News Students

Three groups earn awards for community engagement

The Concordia Student Nurses Association, the Indigenous Association, and library director Laura Probst have all been presented with the Iowa and Minnesota Campus Compact 2024 Presidents’ Awards. The Presidents’ Awards are meant to recognize remarkable efforts of community outreach made by students, faculty, staff, collaborative teams, and community organizations. 

Dr. Ken Foster, the director of Community Engagement at Concordia, was responsible for nominating each group and individual for the Presidents’ Awards. 

Members of the Student Nurses Association make tie blankets to donate.

The Student Nurses Association was given the Student Leadership Award for merging its impact on the community with the college experience at Concordia. The students have been raising awareness of different health and wellness initiatives by organizing projects like blood drives, volunteering at local food banks, and working with local healthcare facilities for smaller projects such as making cards or tie blankets.

Brooke Deters, along with Louise Fouquerel-Skoe and Taia Nieland, make up the three co-presidents who run the SNA. Deters said it was nice to be publicly recognized with the Student Leadership Award because the SNA is not on the radar of many people outside of nursing students. 

“Being in the SNA has given me a different way of preparing for my future than the nursing program does,” Deters said. “This has allowed us [Deters and other students who participate in the SNA] to get out into the community and make connections outside of hospitals.”

The Indigenous Association was given the Community Partner Award for enhancing life in the community through developing a partnership with Concordia. The nonprofit organization has worked with Concordia to expand opportunities in Ojibwa and start a transfer program with the White Earth Tribal College.

“We have been working on ways to bring cultural knowledge keepers into the Concordia community to share their insight and wisdom with Concordia students,” Brendon Baity, the interim director of IA, said.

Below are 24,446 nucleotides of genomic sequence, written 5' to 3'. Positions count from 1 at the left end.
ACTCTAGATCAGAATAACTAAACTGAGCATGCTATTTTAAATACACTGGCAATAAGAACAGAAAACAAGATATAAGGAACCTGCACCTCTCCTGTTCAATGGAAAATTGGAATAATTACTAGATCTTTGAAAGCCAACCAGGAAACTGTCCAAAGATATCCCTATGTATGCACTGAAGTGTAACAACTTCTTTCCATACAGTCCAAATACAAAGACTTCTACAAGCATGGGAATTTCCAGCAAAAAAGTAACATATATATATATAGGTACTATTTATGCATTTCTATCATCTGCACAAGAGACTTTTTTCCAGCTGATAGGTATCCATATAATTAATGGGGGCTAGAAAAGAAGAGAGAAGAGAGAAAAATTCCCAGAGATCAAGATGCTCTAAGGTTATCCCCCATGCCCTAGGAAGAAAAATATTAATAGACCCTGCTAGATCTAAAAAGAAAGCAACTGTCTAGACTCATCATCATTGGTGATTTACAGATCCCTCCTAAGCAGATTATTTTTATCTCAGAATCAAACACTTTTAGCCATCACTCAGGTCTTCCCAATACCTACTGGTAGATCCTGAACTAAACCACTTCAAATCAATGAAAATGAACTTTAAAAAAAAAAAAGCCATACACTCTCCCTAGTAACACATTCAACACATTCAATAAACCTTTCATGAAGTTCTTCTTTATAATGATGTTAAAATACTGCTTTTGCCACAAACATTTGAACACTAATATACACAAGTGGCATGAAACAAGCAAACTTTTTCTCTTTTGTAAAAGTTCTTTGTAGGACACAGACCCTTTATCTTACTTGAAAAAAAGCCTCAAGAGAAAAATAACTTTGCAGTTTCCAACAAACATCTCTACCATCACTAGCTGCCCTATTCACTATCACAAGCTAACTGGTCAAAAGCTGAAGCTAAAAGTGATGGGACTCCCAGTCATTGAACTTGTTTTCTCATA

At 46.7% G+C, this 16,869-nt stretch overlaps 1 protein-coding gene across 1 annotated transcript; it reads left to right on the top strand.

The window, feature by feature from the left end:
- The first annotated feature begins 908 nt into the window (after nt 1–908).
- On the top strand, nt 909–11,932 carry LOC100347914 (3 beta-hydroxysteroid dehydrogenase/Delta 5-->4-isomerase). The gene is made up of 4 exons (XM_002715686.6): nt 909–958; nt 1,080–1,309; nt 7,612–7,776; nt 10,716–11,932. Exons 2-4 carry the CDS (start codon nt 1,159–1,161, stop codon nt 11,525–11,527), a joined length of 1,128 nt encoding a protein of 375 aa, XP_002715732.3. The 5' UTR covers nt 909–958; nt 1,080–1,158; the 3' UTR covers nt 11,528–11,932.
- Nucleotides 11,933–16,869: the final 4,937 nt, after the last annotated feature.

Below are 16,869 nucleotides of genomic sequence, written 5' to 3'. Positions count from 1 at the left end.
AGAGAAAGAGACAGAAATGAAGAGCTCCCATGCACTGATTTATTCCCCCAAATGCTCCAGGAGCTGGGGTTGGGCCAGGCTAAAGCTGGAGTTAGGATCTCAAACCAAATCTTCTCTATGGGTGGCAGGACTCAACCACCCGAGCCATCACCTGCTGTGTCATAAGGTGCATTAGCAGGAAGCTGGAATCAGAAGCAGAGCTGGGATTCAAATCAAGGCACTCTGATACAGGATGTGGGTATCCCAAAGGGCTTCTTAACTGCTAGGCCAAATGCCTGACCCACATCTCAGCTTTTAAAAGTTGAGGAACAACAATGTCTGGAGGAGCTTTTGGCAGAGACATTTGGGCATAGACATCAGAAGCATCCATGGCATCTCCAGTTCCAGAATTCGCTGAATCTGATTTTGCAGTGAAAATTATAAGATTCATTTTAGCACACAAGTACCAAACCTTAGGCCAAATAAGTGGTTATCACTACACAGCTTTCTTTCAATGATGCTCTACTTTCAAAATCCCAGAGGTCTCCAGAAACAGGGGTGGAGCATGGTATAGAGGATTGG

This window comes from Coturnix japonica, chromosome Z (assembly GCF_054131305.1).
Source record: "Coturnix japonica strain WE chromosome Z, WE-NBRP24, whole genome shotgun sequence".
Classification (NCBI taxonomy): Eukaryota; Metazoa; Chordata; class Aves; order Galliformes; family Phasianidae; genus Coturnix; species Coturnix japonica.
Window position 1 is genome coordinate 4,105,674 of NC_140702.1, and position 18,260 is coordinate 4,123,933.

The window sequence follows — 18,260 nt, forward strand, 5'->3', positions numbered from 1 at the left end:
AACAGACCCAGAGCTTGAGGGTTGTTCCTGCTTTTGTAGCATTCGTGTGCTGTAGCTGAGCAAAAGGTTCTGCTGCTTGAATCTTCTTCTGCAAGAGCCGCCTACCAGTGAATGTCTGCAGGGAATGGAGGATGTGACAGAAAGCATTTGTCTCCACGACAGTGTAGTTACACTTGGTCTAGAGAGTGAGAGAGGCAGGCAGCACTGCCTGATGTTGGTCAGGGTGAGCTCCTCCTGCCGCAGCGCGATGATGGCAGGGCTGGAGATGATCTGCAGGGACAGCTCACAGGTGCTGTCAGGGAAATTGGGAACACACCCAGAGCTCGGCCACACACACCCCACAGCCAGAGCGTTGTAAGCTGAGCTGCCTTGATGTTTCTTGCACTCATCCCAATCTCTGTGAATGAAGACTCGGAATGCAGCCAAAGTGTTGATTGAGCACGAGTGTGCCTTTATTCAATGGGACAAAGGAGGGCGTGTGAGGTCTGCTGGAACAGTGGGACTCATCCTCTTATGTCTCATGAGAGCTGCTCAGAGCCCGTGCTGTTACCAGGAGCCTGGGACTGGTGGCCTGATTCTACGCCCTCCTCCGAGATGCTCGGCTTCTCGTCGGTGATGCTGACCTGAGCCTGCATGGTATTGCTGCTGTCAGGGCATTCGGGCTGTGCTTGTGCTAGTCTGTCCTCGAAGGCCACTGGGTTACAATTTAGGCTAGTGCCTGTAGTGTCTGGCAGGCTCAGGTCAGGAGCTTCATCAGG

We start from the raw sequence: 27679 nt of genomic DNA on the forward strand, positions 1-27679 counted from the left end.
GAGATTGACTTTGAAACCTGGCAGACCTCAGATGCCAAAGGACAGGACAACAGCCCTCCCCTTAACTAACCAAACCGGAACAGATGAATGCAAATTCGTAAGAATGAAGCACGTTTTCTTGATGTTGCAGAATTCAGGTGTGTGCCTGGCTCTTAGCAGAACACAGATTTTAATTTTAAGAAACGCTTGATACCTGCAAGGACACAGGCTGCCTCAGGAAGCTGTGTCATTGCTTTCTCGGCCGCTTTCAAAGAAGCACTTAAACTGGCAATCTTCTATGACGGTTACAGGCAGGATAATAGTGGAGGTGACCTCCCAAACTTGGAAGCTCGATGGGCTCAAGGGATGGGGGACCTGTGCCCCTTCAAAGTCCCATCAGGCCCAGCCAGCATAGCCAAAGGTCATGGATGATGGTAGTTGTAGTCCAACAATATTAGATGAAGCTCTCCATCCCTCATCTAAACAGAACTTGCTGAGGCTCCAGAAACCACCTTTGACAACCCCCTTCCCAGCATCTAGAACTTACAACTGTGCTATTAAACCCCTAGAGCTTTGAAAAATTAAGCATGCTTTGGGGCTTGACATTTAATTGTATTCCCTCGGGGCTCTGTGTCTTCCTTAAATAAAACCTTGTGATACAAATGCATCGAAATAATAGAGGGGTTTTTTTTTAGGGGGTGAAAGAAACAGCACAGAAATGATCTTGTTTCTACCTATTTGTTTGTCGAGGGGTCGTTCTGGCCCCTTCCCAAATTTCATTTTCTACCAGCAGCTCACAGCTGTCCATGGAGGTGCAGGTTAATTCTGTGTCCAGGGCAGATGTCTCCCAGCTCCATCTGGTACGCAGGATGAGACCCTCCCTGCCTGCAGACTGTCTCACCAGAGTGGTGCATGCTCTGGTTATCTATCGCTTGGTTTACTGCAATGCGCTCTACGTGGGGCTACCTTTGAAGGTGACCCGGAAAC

Brandon Baity with the Indigenous Association and other volunteers plant traditional Indigenous medicinal herbs on campus.

Over the summer, the IA partnered with Concordia College to plant Indigenous medicinal herbs in the community garden. The goal was to help foster a sense of community and educate people on Indigenous culture. 

Probst was given the Civic Engagement Leadership Award for founding the RIDE (Readings for Equity, Inclusion, and Diversion) program.

The program offers the opportunity for Concordia students to work with Horizon Middle School eighth graders and encourage them to read diversely. 

Laura Probst, library director

“Laura’s entrepreneurial spirit, dedication to student learning, and ability to foster collaboration have enabled her to create an inspirational program that advances Concordia's civic mission and demonstrates the power of college-community partnerships,” Foster said in his reasoning for nomination.

Probst started the program in 2020, and it is still going strong to this day. She was honored to have her work recognized by the Campus Compact. 

“This recognition from the community affirms that our work has value. It inspires me, and my colleagues, to invest in the program’s [RIDE’s] future,” she said. 

The RIDE program doesn’t solely inspire faculty. In fact, many Concordia students who participate in RIDE wish they had similar opportunities when they were younger, according to Probst. 

“Our students engage with eighth graders to explore the experiences of the characters in their book, to think about the diversity of experiences among the members of their small group, and to practice having difficult conversations. And, they have fun along the way,” Probst said.

Written by Alyssa Czernek '25